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TISU - Therapeutic Interventions for Stones of the Ureter.

A multicentre randomised controlled trial of extracorporeal shockwave lithotripsy, as first treatment option, compared with direct progression to uteroscopic treatment, for ureteric stones.

Urinary stone disease is very common with an estimated prevalence among the general population of 2–3% with males forming stones three times as often as females.  Urinary stones often recur and the lifetime recurrence rate is approximately 50%.  Urinary tract stones, and ureteric stones, in particular, are associated with severe pain as they pass through the urinary tract and can have a significant impact on patients’ quality of life due to the detrimental effect on their ability to work and the need for hospitalisation.

Most ureteric stones can be expected to pass spontaneously with supportive care (painkillers and fluids) possibly aided by drugs such as alpha blockers or calcium channel blockers (conservative management).  However, between a fifth and a third of cases require an active intervention (stone removal) because of failure to pass the stone, continuing pain, infection or obstruction to urine drainage.  The two standard active intervention options are extracorporeal shockwave lithotripsy (ESWL) and ureteroscopic stone retrieval.

The research question that we will address is whether in adults with ureteric stones judged to require active intervention, extracorporeal shockwave lithotripsy (ESWL) is more effective and cost-effective compared to ureteroscopic treatment as the initial management option.  Recruitment will occur only in established centres with fixed-site lithotripters.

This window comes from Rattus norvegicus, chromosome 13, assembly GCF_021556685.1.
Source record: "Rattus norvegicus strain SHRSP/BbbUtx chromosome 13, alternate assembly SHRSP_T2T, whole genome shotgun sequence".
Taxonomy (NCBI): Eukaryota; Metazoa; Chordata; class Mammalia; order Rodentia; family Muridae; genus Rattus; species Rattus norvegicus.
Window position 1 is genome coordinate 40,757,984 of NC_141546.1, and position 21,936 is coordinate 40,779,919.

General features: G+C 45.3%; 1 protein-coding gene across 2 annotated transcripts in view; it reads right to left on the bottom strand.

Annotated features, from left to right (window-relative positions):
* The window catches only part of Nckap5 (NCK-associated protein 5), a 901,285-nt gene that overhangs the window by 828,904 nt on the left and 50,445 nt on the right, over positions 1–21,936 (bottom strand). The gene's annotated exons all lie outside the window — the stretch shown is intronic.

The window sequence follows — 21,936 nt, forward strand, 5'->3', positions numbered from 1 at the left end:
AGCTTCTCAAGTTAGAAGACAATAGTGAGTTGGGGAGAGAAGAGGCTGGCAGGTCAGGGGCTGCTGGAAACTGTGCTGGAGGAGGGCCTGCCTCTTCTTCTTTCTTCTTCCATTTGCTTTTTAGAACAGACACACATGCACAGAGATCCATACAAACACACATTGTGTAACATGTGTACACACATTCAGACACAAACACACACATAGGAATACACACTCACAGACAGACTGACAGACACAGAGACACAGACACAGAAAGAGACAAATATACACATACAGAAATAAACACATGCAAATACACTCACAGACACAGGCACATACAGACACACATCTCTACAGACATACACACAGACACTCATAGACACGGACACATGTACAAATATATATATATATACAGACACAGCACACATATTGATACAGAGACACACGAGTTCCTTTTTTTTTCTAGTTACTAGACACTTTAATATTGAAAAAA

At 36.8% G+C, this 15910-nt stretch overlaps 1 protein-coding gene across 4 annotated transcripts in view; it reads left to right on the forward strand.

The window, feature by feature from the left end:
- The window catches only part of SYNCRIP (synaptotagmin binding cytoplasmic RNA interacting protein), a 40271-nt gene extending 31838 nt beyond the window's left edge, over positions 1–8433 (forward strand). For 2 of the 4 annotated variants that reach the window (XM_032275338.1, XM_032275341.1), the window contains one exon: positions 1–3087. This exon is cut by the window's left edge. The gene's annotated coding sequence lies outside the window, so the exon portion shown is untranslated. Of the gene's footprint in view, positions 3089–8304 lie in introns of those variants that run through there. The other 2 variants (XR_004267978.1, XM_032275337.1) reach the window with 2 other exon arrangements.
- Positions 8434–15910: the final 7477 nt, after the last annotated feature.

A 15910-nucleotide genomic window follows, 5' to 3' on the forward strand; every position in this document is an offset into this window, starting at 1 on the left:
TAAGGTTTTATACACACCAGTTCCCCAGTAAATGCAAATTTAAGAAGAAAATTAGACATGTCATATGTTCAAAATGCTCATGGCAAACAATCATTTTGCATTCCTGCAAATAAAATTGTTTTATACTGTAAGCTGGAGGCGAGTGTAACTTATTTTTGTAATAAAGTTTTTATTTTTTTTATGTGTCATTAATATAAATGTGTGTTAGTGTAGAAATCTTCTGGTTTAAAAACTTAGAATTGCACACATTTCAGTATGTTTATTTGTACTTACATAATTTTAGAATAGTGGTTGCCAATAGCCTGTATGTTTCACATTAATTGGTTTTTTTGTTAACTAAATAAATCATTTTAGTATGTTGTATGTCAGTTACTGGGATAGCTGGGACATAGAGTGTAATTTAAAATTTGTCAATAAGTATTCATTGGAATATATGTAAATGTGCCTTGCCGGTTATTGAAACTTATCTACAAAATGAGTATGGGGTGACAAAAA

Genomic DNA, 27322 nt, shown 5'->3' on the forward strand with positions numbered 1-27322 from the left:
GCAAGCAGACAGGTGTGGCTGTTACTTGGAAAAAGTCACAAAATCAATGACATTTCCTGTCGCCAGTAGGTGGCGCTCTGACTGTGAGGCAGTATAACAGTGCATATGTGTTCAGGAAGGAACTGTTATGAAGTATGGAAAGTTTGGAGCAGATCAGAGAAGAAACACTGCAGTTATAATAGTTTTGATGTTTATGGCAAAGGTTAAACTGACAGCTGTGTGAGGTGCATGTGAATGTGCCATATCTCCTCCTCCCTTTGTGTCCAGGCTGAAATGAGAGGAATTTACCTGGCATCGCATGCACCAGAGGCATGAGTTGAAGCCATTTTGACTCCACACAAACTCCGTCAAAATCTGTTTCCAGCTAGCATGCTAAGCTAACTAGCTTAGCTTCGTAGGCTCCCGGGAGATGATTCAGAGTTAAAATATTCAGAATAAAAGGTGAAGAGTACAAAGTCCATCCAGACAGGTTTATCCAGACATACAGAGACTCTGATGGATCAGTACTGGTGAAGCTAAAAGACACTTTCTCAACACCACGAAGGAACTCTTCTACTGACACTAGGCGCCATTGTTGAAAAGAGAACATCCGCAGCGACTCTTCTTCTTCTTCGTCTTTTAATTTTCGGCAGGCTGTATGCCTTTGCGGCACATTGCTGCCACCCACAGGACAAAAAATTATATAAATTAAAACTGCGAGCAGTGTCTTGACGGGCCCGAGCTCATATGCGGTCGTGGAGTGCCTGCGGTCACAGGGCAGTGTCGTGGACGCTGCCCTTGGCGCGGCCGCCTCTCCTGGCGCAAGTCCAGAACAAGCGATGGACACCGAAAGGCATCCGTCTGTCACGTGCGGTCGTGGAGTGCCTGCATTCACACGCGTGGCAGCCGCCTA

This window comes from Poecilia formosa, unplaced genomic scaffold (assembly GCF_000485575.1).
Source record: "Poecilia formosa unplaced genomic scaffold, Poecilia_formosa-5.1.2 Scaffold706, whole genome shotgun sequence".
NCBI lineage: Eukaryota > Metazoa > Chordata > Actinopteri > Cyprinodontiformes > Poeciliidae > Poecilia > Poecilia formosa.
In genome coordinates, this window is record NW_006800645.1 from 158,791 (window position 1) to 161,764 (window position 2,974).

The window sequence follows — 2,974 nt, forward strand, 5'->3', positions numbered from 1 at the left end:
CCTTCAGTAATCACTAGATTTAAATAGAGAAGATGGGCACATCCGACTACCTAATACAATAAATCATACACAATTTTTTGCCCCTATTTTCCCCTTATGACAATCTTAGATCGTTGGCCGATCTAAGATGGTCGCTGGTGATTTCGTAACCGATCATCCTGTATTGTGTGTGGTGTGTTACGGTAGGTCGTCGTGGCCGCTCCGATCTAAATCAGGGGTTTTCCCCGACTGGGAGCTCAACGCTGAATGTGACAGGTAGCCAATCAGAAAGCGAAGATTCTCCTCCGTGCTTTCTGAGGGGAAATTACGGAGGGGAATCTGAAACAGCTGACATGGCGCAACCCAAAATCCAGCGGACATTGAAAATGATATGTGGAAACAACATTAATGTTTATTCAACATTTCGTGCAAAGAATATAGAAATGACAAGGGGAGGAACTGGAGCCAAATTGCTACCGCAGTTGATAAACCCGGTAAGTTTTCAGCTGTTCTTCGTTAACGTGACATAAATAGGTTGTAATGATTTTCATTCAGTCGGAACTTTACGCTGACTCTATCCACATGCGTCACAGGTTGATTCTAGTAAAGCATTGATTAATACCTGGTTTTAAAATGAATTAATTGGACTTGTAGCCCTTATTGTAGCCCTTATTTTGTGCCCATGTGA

This study is funded by the NHS National Institute for Health Research Health Technology Assessment Programme (ref - 10/137/01)

General Data Protection Regulation (GDPR) - Participant Information

University of Aberdeen/NHS Grampian is the sponsor for this study based in the United Kingdom. We will be using information from you and your medical records in order to undertake this study and will act as the data controller for this study. This means that we are responsible for looking after your information and using it properly. University of Aberdeen/NHS Grampian will keep identifiable information about you at least 10 years after the study has finished.

Your rights to access, change or move your information are limited, as we need to manage your information in specific ways in order for the research to be reliable and accurate. If you withdraw from the study, we will keep the information about you that we have already obtained. To safeguard your rights, we will use the minimum personally-identifiable information possible.

You can find out more about how we use your information

The Health Services Research Unit is funded by the Chief Scientists Office of the Scottish Government Health and Social Care Directorates